(Boston, Mass. – June 6, 2017) A Massachusetts judge rejected a motion to dismiss a lawsuit asserting the state constitution protects, and existing state law does not bar, doctors in Massachusetts who provide medical aid in dying for mentally capable, terminally ill adults. Compassion & Choices filed the lawsuit on behalf of two Barnstable County physicians, Alan Steinbach and Roger Kligler.
Suffolk County Superior Court Judge Mary K. Ames affirmed Dr. Kligler’s and Dr. Steinbach’s right to advance the case to reach a decision on whether terminally ill patients have a constitutional right to the option of medical aid in dying.
Dr. Steinbach wants to support his patients by counseling them on the full range of end-of-life options including medical aid in dying. If the patient chooses medical aid in dying then, pursuant to the medical standard of care, he wants to be able to write them a prescription.
Dr. Kligler is suffering from stage 4 (terminal) metastatic prostate cancer. He wants this option to request prescription medication he can decide to take if his suffering becomes intolerable so he can die peacefully in his sleep, at home, with his wife, Cathy, by his bedside. (Note: Dr. Steinbach is not Dr. Kligler’s physician).
“My wife Cathy and I are elated with this initial ruling in my favor,” said Dr. Kligler, who attended the hearing with his wife Cathy. “As a physician who has treated numerous terminally ill adults, I know medical aid in dying provides peace of mind for many dying patients. I do not know if I would use this option, but I want it for myself if my suffering becomes intolerable at the end of my life.”
Dr. Kligler and Dr. Steinbach seek a legal declaration that medical aid in dying is not a crime in Massachusetts since there is no state law that specifically prohibits practicing medical aid in dying. Even if it were, such a law would violate the Massachusetts Constitution. Two days after Compassion & Choices filed the suit in October, Cape & Island District Attorney Michael O’Keefe told the Cape Cod Times that if a physician provided medical aid in dying in his jurisdiction, it would result in the charge of murder. Dr. Kligler and Dr. Steinbach also seek an injunction prohibiting the defendants, Attorney General Maura Healey and Cape & Islands District Attorney Michael O’Keefe, from prosecuting physicians who provide medical aid in dying, because they assert such prosecution is unlawful and unconstitutional.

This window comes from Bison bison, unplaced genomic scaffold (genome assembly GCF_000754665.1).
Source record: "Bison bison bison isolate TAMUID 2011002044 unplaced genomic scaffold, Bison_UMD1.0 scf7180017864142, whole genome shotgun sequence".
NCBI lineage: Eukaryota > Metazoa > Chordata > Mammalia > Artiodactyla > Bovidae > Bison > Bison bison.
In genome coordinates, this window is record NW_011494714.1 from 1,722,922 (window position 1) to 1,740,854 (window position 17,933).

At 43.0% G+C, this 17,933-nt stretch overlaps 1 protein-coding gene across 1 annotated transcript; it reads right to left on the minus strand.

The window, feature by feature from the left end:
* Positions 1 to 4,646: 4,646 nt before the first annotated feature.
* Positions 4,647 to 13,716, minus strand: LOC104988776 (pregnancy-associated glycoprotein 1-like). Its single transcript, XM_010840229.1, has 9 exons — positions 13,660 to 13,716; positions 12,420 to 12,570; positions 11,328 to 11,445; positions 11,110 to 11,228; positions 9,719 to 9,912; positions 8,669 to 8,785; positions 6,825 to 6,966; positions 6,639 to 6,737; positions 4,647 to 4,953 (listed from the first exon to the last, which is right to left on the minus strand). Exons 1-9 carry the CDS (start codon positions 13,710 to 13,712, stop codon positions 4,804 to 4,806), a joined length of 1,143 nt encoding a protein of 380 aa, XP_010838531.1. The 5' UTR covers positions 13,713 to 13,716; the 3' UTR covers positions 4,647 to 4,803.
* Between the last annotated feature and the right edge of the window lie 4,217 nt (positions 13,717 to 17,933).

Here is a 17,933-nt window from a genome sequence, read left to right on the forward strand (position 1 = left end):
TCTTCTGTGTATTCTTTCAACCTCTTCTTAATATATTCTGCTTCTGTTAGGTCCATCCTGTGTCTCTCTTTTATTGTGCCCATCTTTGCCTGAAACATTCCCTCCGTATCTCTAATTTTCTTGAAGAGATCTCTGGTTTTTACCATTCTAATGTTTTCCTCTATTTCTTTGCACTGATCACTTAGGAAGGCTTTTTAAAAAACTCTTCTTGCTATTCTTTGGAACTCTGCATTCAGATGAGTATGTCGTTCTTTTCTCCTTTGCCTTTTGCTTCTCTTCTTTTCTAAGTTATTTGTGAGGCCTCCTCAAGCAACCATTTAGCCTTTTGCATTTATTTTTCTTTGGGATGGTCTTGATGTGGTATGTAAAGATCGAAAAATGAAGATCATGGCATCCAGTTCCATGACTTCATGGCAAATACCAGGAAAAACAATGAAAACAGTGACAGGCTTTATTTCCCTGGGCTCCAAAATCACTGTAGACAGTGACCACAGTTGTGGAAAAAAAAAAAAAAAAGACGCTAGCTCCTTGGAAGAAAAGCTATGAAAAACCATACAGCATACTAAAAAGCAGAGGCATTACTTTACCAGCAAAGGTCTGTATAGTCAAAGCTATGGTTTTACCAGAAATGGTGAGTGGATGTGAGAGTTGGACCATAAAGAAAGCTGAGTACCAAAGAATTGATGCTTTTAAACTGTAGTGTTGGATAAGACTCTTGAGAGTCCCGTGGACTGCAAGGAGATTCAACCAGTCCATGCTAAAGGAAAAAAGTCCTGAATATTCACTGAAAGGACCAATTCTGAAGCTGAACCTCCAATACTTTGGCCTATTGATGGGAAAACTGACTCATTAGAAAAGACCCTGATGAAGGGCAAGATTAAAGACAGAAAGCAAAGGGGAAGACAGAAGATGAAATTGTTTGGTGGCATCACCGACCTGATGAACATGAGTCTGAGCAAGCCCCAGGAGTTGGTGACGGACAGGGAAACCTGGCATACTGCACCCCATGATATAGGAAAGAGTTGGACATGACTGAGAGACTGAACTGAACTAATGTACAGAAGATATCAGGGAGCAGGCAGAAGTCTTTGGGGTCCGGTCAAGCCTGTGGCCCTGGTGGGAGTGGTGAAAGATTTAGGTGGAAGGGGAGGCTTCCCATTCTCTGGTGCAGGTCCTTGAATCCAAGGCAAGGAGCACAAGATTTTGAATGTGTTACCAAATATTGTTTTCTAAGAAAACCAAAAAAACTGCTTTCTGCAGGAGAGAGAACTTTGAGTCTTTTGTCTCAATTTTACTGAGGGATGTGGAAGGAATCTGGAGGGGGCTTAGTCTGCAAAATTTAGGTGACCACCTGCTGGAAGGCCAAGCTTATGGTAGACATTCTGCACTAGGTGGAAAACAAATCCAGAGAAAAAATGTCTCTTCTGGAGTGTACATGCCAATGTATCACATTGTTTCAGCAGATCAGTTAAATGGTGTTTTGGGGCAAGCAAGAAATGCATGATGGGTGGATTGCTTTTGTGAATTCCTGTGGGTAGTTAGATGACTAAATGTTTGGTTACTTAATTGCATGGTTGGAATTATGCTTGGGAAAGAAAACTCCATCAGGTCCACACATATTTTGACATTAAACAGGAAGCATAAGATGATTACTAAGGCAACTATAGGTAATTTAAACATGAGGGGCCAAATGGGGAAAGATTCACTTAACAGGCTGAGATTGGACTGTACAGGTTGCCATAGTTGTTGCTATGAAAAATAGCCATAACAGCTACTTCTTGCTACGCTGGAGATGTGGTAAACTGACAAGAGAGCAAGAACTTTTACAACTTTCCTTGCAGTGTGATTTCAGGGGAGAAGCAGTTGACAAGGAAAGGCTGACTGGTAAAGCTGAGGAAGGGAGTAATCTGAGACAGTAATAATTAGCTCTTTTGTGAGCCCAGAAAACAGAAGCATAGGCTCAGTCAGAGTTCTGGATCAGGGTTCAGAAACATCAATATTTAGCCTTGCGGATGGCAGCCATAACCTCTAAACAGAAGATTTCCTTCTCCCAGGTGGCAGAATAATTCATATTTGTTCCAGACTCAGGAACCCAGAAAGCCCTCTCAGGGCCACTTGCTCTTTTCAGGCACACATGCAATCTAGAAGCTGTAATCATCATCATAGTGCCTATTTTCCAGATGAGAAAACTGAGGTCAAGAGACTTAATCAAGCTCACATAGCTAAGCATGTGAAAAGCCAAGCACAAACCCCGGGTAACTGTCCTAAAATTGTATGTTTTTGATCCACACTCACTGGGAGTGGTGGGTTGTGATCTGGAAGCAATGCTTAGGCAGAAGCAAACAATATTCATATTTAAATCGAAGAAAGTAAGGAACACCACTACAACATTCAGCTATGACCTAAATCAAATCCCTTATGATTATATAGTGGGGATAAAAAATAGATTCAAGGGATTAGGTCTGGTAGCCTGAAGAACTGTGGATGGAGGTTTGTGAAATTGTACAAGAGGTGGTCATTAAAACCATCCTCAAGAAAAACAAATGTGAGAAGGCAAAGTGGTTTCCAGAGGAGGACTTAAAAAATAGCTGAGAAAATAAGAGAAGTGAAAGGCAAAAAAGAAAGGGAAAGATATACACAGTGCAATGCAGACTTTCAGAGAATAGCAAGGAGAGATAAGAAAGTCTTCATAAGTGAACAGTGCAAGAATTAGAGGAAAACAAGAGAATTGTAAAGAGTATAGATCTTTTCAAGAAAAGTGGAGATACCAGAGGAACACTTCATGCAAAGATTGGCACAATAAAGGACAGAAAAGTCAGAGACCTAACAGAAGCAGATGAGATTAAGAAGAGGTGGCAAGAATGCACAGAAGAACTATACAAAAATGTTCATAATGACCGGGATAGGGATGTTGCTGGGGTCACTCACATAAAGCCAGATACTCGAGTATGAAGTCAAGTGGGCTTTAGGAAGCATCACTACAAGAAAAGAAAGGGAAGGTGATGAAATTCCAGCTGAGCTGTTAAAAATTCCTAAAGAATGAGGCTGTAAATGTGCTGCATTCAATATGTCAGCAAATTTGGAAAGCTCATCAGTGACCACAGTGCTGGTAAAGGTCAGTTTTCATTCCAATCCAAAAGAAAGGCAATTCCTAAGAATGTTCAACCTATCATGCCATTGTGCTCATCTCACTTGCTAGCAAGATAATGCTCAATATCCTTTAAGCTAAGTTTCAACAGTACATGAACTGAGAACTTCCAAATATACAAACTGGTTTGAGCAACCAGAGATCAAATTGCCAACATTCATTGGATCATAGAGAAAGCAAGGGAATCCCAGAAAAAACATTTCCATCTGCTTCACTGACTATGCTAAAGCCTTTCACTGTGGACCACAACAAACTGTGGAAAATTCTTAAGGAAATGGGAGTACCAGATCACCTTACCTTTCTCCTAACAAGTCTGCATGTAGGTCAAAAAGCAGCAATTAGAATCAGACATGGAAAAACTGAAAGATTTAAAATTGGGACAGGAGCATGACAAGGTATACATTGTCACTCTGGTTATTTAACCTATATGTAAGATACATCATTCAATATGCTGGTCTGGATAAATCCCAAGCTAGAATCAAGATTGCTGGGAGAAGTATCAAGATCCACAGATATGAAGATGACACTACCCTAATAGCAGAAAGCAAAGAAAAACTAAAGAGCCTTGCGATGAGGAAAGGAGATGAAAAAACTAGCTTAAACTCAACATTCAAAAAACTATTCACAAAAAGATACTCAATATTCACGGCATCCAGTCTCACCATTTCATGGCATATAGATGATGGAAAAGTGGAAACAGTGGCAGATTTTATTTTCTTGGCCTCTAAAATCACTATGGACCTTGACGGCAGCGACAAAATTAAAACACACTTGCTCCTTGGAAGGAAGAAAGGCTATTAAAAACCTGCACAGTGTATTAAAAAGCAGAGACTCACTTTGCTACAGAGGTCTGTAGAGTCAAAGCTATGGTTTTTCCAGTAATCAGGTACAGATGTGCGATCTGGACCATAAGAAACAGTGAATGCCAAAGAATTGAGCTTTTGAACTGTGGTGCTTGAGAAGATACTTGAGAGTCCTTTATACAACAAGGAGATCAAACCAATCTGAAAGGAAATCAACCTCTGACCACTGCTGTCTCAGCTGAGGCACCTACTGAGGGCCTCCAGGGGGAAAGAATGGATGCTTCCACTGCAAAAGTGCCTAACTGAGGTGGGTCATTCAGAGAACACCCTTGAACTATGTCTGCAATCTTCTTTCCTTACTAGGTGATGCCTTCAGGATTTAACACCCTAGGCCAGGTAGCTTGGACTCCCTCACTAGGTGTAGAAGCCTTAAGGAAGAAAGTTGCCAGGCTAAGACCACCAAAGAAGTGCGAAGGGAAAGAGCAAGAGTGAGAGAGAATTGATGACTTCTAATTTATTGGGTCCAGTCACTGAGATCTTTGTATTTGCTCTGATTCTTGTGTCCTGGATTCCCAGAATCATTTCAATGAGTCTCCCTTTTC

“We are pleased with the court’s decision because it will allow our clients to challenge the constitutionality of the law without having to take actions that could risk prosecution by an aggressive district attorney,” said John Kappos, a partner at O’Melveny, who worked with law firm Morgan Lewis to help Compassion & Choices file the suit on behalf of Dr. Kligler and Dr. Steinbach. “We need the court to clarify the law because the prosecution threat is real to physicians who provide medical aid in dying to terminally ill patients … and patients’ senseless suffering without this option is equally real.”
“Massachusetts courts recognize a fundamental right of citizens to make end-of-life care decisions, including the right to refuse life-sustaining treatment or nutrition,” said Kevin Díaz, national director of legal advocacy for Compassion & Choices. “We look forward to making our case that there is no rational or meaningful basis to deny medical aid in dying for a terminally ill patient who requests this option to end unbearable suffering.”
The plaintiffs’ memorandum opposing the motion to dismiss the lawsuit is posted HERE.
The court’s memorandum of decision and order on defendants’ motion to dismiss is posted HERE.